When customers visit your site, they engage with your content, including website pages, blog articles, case studies, webinars, etc. You may regard this information as marketing content. Your business similarly produces additional business content, including customer information and company knowledge.
Regardless of the content type, it must be captured, stored, distributed, updated, reviewed, or collaborated on. Performing tasks related to the management of digital content often requires the use of a CMS. Let’s find out how it works:
A CMS is a system that you use to perform activities related to managing digital content, such as creating, editing, publishing, and keeping track of updates.
It can provide a simple way for non-tech users to create and modify content without specialized programming knowledge. For instance, a web content management system like WordPress allows users to publish online pages without knowing web programming languages such as HTML or CSS.
Now, a CMS consists of two parts:
It's the graphical user interface that users interact with when adding, designing, and managing content.
It’s the back-end application that executes various processes based on user actions in the CMA.
You may need a content management system for content creation and management. The software can streamline the storage of content in one place for easier retrieval.
With features such as assigning roles, permissions, and responsibilities, a CMS can promote better content governance. CMSs also make collaborating possible by allowing multiple users to contribute to the creation of files.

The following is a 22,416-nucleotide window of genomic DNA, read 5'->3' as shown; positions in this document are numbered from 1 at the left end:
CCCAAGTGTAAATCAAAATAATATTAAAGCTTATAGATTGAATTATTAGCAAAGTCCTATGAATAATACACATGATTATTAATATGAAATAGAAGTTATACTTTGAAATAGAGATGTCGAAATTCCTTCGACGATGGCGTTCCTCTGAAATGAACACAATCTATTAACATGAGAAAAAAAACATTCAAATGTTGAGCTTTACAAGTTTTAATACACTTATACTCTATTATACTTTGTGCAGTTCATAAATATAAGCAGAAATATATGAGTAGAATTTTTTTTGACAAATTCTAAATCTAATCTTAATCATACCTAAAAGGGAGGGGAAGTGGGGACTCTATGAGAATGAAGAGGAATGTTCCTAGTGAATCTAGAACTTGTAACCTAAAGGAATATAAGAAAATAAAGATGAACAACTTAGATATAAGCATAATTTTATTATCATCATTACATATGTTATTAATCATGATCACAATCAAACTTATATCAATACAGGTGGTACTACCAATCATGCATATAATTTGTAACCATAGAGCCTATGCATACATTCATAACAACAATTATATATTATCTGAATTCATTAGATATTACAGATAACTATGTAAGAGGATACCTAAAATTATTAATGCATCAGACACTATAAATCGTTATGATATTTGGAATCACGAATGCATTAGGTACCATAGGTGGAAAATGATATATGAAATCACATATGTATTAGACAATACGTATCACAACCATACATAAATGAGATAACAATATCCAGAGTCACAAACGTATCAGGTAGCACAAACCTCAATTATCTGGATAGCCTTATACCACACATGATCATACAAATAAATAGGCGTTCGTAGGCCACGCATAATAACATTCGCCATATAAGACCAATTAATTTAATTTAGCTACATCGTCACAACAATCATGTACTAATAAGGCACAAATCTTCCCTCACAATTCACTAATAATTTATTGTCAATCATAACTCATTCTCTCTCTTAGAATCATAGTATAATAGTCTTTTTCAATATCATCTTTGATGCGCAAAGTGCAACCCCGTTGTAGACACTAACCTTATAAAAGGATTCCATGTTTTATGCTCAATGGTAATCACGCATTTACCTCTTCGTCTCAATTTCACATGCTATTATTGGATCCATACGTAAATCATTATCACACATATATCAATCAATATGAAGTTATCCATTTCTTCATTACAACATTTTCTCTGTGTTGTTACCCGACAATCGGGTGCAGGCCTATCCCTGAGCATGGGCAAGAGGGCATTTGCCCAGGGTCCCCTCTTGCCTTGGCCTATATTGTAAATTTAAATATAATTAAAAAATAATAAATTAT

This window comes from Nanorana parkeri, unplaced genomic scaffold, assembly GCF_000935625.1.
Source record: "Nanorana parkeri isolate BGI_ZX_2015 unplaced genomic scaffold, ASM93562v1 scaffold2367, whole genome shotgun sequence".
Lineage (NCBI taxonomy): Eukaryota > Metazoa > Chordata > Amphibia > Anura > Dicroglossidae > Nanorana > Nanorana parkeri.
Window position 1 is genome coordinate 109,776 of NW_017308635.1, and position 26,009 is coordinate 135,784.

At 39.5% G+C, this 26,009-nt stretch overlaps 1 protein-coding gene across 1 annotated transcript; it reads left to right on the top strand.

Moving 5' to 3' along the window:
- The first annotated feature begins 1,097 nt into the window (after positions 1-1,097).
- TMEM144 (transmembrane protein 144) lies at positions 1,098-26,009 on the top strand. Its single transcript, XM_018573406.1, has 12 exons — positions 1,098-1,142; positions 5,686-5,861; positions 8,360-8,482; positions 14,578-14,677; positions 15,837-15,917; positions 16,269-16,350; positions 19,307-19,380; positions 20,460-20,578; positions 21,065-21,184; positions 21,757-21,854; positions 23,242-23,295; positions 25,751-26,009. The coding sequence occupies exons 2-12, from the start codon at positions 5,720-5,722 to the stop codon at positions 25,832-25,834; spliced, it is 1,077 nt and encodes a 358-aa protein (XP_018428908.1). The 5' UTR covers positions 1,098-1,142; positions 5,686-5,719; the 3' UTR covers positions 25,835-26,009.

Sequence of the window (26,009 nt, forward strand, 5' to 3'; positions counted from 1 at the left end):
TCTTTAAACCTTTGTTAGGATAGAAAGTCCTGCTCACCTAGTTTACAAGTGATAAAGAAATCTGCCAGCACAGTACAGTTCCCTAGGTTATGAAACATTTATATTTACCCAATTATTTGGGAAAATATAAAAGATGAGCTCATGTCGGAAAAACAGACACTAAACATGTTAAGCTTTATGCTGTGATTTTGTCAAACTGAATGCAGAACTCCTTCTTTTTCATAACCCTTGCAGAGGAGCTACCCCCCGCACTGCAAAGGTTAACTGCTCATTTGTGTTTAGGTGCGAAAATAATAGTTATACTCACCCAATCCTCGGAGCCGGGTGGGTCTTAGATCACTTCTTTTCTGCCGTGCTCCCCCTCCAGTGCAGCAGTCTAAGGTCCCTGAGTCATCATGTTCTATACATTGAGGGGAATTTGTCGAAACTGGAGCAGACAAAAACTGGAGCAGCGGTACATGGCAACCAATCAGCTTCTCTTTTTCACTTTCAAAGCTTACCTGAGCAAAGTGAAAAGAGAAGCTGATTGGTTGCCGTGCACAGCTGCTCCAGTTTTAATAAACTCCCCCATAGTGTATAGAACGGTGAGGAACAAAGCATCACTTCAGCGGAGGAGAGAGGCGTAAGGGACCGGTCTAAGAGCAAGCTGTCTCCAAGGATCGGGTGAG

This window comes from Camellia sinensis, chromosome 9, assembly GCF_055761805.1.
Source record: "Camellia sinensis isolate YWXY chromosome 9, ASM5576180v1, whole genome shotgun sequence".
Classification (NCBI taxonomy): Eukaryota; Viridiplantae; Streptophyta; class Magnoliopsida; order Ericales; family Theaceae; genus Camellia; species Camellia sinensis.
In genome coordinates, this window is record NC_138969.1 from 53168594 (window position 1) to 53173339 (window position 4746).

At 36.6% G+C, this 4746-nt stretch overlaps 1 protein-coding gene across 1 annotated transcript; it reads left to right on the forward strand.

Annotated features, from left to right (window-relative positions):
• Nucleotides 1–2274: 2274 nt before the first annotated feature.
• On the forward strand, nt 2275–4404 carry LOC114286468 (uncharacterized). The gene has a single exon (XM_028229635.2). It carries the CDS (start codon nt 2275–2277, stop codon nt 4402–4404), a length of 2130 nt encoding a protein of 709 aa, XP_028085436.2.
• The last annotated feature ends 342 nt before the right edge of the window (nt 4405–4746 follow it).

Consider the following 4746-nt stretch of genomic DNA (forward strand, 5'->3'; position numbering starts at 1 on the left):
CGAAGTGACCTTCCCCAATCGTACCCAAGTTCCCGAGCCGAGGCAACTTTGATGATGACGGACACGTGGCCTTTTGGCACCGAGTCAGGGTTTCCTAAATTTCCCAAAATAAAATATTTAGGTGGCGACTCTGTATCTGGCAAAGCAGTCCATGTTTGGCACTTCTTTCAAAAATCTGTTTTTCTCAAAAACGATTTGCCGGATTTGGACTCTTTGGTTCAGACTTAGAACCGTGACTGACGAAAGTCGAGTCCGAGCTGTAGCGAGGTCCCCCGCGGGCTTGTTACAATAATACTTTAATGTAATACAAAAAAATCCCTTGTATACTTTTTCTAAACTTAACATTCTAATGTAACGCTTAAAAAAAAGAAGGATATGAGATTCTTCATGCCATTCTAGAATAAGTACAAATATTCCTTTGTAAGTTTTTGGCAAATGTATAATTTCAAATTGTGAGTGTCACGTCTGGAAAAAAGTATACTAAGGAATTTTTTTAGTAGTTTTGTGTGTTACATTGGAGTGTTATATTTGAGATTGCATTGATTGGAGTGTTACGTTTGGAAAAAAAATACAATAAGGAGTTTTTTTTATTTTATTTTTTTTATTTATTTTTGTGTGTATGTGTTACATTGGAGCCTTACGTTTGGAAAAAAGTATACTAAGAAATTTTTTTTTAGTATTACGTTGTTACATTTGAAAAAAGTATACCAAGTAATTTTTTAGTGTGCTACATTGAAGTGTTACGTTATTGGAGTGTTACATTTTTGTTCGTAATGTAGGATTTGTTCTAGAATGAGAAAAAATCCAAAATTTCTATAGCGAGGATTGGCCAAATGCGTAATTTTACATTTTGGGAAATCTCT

Version control can allow users to view what has been edited or go back to previous versions. Retrieving and searching through a CMS to find information more quickly means more productive time for the employees. Similarly, it can make creating well-designed content faster through the use of templates.
When people think of a CMS, they automatically think of platforms such as WordPress or Joomla. It turns out, they are different types of CMSs, including:
Primarily designed for businesses, the ECM provides mechanisms for the creation, storage, and automation of business content. It can come with more stringent governance rules and security.
Businesses use WCMS to manage their web content, which may entail designing web pages or blogging.
Geared for the training needs of organisations, the LCMS allows businesses to create courses without any coding knowledge. They can add gamification, maintain content libraries, and set up learning paths.
This system allows businesses to store and share all their digital assets from one central location. The digital assets may include images, videos, PDFs, audio, and other media.
You should start by assessing your needs to determine the kind of CMS you need for your business. At a bare minimum, you may require an ECM, WCMS, and LCMS to manage your training resources.
WorkPilot provides many of the features your need in an ECM and LCMS, including:
Check out its features today!